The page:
Oh my god. How can you say this? How can you say this to someone who is grieving and blaming himself? "Yeah, actually it might be your fault, yes." Oh my god. I'm ... holy shit.

Piper treats this as purely an abstract theological question, as if he was asked, "In a conservative/Calvinist interpretation of the bible, does God ever kill people to punish sin?" It's like he doesn't even notice that this question writer is devastated and overwhelmed, and how incredibly damaging it is for him to wonder if maybe it's all his fault. Can you imagine what this man is going through, emotionally and psychologically? Piper doesn't even try to imagine. It's like he doesn't think about how his theology affects actual people. None of that matters to him. It's all about unshakeable loyalty to every single word in the bible.
So, what our friend must do in this confusion — he says, “I am confused.” Okay, so I am saying, what he must do in his confusion is stop fretting about whether his pornography was the direct cause of his miscarriage. He should stop fretting about that. He will never know for sure the answer to that question, short of some direct revelation. Whether he knew it was or wasn’t, the lesson remains the same. The Lord gives and the Lord has taken away. And God’s merciful design for our friend is that he worship. Blessed be the Lord (Job 1:21). Worship more deeply the way Job did.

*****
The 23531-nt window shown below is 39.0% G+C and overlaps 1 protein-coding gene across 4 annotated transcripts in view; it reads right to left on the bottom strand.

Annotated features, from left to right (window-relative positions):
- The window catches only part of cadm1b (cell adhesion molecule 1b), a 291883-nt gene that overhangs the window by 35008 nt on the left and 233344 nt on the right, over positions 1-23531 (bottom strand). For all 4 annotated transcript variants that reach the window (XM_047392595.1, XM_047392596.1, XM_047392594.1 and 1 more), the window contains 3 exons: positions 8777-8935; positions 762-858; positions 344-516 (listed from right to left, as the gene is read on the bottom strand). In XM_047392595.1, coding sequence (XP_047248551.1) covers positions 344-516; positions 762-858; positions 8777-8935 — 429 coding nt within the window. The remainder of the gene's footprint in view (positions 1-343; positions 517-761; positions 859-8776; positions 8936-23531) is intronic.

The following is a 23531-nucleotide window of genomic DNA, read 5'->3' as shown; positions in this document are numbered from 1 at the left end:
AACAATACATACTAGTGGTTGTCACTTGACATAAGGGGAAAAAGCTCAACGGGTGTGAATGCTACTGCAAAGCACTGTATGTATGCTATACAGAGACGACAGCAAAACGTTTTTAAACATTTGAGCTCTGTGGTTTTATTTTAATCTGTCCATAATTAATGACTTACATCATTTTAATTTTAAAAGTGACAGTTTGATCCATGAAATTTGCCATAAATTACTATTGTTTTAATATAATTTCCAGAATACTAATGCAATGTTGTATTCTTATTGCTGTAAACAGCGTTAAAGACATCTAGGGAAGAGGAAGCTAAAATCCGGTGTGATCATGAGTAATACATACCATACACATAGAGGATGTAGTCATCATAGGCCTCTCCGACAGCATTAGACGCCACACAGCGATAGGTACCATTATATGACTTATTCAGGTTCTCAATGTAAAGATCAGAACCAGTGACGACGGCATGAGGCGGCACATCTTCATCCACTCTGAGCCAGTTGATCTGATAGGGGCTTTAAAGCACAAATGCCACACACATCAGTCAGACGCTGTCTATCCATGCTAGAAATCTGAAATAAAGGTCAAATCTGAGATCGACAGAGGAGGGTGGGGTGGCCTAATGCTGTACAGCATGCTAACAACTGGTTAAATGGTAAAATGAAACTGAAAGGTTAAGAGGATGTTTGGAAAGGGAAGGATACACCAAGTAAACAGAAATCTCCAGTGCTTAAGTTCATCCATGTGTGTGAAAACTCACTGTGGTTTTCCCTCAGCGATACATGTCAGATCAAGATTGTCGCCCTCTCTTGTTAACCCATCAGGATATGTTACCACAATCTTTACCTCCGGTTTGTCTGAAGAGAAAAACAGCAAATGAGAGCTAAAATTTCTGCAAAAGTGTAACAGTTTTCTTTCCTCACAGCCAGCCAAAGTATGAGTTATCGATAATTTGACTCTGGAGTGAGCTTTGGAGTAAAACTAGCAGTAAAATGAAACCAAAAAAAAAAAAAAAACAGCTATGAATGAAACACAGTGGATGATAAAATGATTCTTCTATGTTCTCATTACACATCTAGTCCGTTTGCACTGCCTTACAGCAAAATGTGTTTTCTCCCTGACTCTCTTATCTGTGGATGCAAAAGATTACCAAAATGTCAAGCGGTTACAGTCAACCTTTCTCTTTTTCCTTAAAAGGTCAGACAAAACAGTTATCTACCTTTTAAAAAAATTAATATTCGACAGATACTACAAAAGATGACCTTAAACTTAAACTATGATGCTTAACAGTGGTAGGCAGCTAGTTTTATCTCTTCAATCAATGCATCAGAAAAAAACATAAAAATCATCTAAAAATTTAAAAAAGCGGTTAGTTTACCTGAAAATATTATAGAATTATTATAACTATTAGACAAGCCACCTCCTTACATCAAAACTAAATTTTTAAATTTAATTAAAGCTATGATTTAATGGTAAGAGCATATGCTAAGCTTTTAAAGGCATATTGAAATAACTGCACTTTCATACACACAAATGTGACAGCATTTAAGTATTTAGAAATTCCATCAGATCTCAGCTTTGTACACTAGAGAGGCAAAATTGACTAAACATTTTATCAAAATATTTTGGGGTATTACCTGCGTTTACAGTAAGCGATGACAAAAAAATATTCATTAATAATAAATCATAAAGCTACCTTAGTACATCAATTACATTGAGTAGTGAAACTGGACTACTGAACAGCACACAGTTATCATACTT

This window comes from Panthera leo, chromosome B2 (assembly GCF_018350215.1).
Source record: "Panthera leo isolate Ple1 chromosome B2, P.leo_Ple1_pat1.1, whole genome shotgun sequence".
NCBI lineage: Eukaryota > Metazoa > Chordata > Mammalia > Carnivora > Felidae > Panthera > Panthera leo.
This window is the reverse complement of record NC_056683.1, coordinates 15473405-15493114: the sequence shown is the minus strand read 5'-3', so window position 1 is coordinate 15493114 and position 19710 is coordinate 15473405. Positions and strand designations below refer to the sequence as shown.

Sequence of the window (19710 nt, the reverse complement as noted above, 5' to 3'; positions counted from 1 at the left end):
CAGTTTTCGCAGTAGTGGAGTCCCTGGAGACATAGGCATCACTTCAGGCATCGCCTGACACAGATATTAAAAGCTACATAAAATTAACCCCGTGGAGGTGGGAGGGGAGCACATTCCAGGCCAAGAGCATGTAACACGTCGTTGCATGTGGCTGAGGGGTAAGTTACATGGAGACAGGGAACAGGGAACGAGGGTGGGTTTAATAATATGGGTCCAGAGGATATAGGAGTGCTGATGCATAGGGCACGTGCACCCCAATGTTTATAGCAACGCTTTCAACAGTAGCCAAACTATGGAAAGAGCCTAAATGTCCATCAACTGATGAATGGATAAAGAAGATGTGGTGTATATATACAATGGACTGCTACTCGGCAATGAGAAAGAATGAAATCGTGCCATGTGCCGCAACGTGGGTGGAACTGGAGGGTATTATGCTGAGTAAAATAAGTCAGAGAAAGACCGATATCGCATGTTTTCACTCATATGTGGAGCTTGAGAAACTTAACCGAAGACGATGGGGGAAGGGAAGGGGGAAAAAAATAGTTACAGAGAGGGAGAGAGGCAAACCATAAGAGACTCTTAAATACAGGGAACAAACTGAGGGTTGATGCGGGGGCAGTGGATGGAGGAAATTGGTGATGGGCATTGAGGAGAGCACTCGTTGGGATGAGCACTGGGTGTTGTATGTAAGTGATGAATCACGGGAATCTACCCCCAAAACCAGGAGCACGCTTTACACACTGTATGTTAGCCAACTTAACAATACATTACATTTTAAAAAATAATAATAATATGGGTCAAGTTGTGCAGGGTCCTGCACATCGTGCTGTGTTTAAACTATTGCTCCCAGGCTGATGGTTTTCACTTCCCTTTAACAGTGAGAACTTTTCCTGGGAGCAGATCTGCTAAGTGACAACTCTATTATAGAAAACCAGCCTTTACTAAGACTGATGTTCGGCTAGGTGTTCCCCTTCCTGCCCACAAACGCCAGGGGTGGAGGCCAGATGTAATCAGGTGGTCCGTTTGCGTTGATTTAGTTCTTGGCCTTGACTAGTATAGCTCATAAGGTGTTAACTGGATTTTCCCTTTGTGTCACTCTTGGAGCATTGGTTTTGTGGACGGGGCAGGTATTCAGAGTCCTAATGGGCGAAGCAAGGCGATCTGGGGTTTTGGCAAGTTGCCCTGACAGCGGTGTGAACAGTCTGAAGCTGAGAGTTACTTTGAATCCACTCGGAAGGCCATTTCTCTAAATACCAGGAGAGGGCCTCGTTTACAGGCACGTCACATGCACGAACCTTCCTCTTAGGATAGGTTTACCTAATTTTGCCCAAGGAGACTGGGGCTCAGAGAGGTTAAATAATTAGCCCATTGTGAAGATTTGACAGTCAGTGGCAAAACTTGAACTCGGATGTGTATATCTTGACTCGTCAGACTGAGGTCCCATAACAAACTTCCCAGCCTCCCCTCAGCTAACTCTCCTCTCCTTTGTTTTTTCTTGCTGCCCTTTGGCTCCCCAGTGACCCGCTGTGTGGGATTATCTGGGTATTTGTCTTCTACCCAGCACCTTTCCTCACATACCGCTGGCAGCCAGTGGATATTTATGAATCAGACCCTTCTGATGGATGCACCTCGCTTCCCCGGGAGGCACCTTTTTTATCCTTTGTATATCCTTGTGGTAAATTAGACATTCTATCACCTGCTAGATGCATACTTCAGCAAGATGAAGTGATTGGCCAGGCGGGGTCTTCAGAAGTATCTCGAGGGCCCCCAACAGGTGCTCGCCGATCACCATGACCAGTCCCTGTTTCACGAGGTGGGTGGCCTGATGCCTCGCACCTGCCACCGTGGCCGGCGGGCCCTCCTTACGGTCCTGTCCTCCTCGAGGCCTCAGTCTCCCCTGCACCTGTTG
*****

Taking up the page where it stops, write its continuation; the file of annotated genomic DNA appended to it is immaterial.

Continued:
In other words, yes, God did choose to "take away" this potential child. We don't know if the reason was to punish this guy for using porn, but Piper says yes, it was God's doing. And so you should worship God. You should love the God who kills your family members, who hates you and your sin so much that he wishes you were dead.